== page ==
What does “petite” really mean? If I had a nickel for every time I talked about petite clothing and someone said “don’t you just mean smaller sizes?”, I’d be rich.
No, petite does not mean small. It’s an industry term that refers to clothing made for women who are shorter than average height, regardless of their size.
Or, to put it another way, petite refers to aspect ratio, not size.
It’s all about proportion
Photographers and designers are familiar with the term aspect ratio. In its simplest definition, aspect ratio is a way to express the dimensions of a given image or object as a ratio of height to width.
Here’s an example with from the world of digital photography:
Both of these photos are identical in width. But the 2:3 photo looks thinner because it is also taller.
How height plays tricks on the mind
People aren’t boxes, of course. Women don’t have rectangular bodies; we have many different dimensions. But let’s take just a few to illustrate this point:
All three of these female silhouettes are exactly the same width. In fact, they’ve been scaled to resemble a woman who has a 33″ bust, a 27″ waist and 36″ hips — approximately a US size 4 according to most size charts. And yet, look at how the eye fools us into thinking that the petite woman is bigger and wider than the tall woman.
The other thing to note is that the curve at the waist is at a sharper angle on a petite woman than on a tall woman with the same dimensions. Because the vertical dimension of the torso is shorter, this is simple math. This is why shorter women often appear curvier than taller women of the same size.
This should obviously show why size charts that merely contain bust, waist and hip measurements are so inadequate. Without taking height into account, all the vertical measurements — inseam, rise, sleeve length — will be wrong on the models on the either end of the height spectrum, even within the same clothing size.
But don’t all dimensions shrink proportionally?
Anyone who’s ever edited an image in Photoshop knows that you can “lock” the aspect ratio of the file you’re manipulating, so that the length and width will increase and decrease at the same rate. Don’t human bodies work like that?
Well, yes and no. Clothing manufacturers seem to think so; most of them scale their smallest sizes to target a shorter customer, and their largest sizes assume longer vertical proportions. Healthy weight recommendations and guidelines like BMI (body mass index) also make assumptions that taller women will weigh more than shorter women.
But that’s only true to an extent. Take the above example: For the 5’1″ woman to have the same aspect ratio as the 5’11” woman, she would need to have a waist circumference measurement of only 23 inches — which is thin to the point of unhealthy for most body types, even at our height.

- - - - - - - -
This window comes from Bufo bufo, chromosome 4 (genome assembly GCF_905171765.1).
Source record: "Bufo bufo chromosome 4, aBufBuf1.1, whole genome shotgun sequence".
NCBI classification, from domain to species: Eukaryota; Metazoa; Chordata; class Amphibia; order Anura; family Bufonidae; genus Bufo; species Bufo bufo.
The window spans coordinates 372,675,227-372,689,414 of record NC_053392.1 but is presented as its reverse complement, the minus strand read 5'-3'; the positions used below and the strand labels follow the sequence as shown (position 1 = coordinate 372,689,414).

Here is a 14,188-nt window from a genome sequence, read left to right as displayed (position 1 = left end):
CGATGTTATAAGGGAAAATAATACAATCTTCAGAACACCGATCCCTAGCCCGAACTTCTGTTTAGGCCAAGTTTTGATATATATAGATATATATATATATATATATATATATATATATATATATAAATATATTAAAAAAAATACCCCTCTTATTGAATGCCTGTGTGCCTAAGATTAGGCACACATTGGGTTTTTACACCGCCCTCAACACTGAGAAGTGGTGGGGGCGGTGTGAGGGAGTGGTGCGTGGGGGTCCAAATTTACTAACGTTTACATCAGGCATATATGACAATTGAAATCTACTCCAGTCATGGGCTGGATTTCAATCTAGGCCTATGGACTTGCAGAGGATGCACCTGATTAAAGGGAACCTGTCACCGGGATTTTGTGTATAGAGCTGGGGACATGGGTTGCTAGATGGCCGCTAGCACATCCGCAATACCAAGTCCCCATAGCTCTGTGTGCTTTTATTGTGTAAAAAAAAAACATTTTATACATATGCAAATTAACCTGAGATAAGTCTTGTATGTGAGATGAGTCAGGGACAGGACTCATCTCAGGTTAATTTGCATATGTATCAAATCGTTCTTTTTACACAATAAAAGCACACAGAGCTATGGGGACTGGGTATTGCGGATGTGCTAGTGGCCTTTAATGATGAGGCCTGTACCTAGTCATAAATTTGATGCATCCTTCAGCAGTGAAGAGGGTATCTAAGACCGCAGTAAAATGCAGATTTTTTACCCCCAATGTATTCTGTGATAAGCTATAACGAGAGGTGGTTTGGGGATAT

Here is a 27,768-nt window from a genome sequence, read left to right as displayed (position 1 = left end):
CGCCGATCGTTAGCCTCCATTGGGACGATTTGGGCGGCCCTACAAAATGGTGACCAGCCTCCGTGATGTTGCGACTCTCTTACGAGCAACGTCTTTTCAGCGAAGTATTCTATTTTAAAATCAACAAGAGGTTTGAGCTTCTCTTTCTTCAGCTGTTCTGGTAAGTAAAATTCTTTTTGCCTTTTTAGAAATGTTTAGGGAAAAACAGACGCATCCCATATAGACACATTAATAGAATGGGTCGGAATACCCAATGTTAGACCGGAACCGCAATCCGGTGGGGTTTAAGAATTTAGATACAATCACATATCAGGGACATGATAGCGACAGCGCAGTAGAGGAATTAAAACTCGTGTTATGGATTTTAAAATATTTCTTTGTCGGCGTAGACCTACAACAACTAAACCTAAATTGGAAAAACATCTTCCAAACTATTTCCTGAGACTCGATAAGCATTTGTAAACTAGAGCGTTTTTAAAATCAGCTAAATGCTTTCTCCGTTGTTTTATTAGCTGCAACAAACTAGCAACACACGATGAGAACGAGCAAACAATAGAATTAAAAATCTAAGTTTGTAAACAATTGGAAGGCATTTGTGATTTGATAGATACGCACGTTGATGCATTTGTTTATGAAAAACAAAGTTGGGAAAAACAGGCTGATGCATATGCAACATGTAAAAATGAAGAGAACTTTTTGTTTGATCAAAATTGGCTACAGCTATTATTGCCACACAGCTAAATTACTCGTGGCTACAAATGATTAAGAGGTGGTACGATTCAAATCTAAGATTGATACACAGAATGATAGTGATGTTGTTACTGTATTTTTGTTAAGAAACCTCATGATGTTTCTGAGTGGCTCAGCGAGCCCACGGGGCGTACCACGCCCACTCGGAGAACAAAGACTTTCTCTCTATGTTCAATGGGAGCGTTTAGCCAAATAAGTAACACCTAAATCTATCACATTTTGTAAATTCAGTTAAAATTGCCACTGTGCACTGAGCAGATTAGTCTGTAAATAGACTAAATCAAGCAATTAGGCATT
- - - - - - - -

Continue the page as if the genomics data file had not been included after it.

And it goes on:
The truth is, women come in all shapes and sizes, and that’s just as true for petite women as it is for tall ones. Assuming that plus sized women must also be tall is just as faulty as assuming that thin women are also short. A locked aspect ratio may be a good photo editing tool, but it’s not very practical for making clothes to fit human bodies.
So is petite just another way of saying fat, then?
If you’re reading this for the first time, I can understand why you might think that. Petite women come in ALL shapes and sizes, just like our taller counterparts; we range from double-zero to plus size, and even beyond. Because of the visual illusion of aspect ratio, however, we will appear to be wider at any given size than our taller counterparts. In a society that ruthlessly judges women on their weight, that gives us an extra hurdle to battle, as compared to taller women.
It is true that any curves a women does have will be more readily apparent on a shorter frame. Kim Kardashian, at 5’3″, is a good example of this: Her proportions seem curvier in comparison to, say, the 5’9″ singer Adele, or even her sister Khloe, who is 5’10”:
We’ve also been inundated with images of tall, leggy models showing clothes on runways or in catalogues. Even petite clothes tend to be modelled on tall women. We’re not accustomed to seeing actual petite women in the media, and petite celebrities often use visual tricks on TV and in the movies to make themselves look taller. Therefore, the (very, very few) retailers that actually DO model clothing on petite models actually may seem visually off-kilter.
And because so many clothes are made for taller women, we do run the risk of looking frumpy, dumpy or just plain bad when we dress in ill-fitting clothes. However, when we wear clothes made to fit and flatter our bodies, we will look every bit as good as our taller counterparts.